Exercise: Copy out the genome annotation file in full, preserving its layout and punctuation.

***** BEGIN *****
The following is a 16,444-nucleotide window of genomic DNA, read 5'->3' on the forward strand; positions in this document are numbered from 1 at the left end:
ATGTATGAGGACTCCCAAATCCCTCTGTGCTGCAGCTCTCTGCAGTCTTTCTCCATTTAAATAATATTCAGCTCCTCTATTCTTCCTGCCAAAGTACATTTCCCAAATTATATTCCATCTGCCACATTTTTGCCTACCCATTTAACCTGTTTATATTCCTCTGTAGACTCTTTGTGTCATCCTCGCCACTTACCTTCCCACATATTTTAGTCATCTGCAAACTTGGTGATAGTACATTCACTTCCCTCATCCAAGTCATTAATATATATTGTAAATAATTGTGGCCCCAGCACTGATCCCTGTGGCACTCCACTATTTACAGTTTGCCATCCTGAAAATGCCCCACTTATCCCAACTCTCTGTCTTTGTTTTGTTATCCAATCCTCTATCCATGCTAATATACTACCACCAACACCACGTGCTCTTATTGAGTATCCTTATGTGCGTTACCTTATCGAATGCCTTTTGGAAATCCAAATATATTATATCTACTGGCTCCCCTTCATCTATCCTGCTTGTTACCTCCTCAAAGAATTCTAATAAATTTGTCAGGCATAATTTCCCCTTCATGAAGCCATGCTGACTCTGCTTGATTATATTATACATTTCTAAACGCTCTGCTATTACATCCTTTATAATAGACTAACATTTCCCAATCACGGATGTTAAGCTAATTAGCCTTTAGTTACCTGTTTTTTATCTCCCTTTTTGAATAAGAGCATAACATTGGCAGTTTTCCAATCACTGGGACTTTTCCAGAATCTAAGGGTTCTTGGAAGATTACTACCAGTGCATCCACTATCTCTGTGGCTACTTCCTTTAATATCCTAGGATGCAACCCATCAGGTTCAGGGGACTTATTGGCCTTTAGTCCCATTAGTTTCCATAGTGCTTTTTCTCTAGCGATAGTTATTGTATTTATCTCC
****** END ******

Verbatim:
The following is a 16,444-nucleotide window of genomic DNA, read 5'->3' on the forward strand; positions in this document are numbered from 1 at the left end:
ATGTATGAGGACTCCCAAATCCCTCTGTGCTGCAGCTCTCTGCAGTCTTTCTCCATTTAAATAATATTCAGCTCCTCTATTCTTCCTGCCAAAGTACATTTCCCAAATTATATTCCATCTGCCACATTTTTGCCTACCCATTTAACCTGTTTATATTCCTCTGTAGACTCTTTGTGTCATCCTCGCCACTTACCTTCCCACATATTTTAGTCATCTGCAAACTTGGTGATAGTACATTCACTTCCCTCATCCAAGTCATTAATATATATTGTAAATAATTGTGGCCCCAGCACTGATCCCTGTGGCACTCCACTATTTACAGTTTGCCATCCTGAAAATGCCCCACTTATCCCAACTCTCTGTCTTTGTTTTGTTATCCAATCCTCTATCCATGCTAATATACTACCACCAACACCACGTGCTCTTATTGAGTATCCTTATGTGCGTTACCTTATCGAATGCCTTTTGGAAATCCAAATATATTATATCTACTGGCTCCCCTTCATCTATCCTGCTTGTTACCTCCTCAAAGAATTCTAATAAATTTGTCAGGCATAATTTCCCCTTCATGAAGCCATGCTGACTCTGCTTGATTATATTATACATTTCTAAACGCTCTGCTATTACATCCTTTATAATAGACTAACATTTCCCAATCACGGATGTTAAGCTAATTAGCCTTTAGTTACCTGTTTTTTATCTCCCTTTTTGAATAAGAGCATAACATTGGCAGTTTTCCAATCACTGGGACTTTTCCAGAATCTAAGGGTTCTTGGAAGATTACTACCAGTGCATCCACTATCTCTGTGGCTACTTCCTTTAATATCCTAGGATGCAACCCATCAGGTTCAGGGGACTTATTGGCCTTTAGTCCCATTAGTTTCCATAGTGCTTTTTCTCTAGCGATAGTTATTGTATTTATCTCC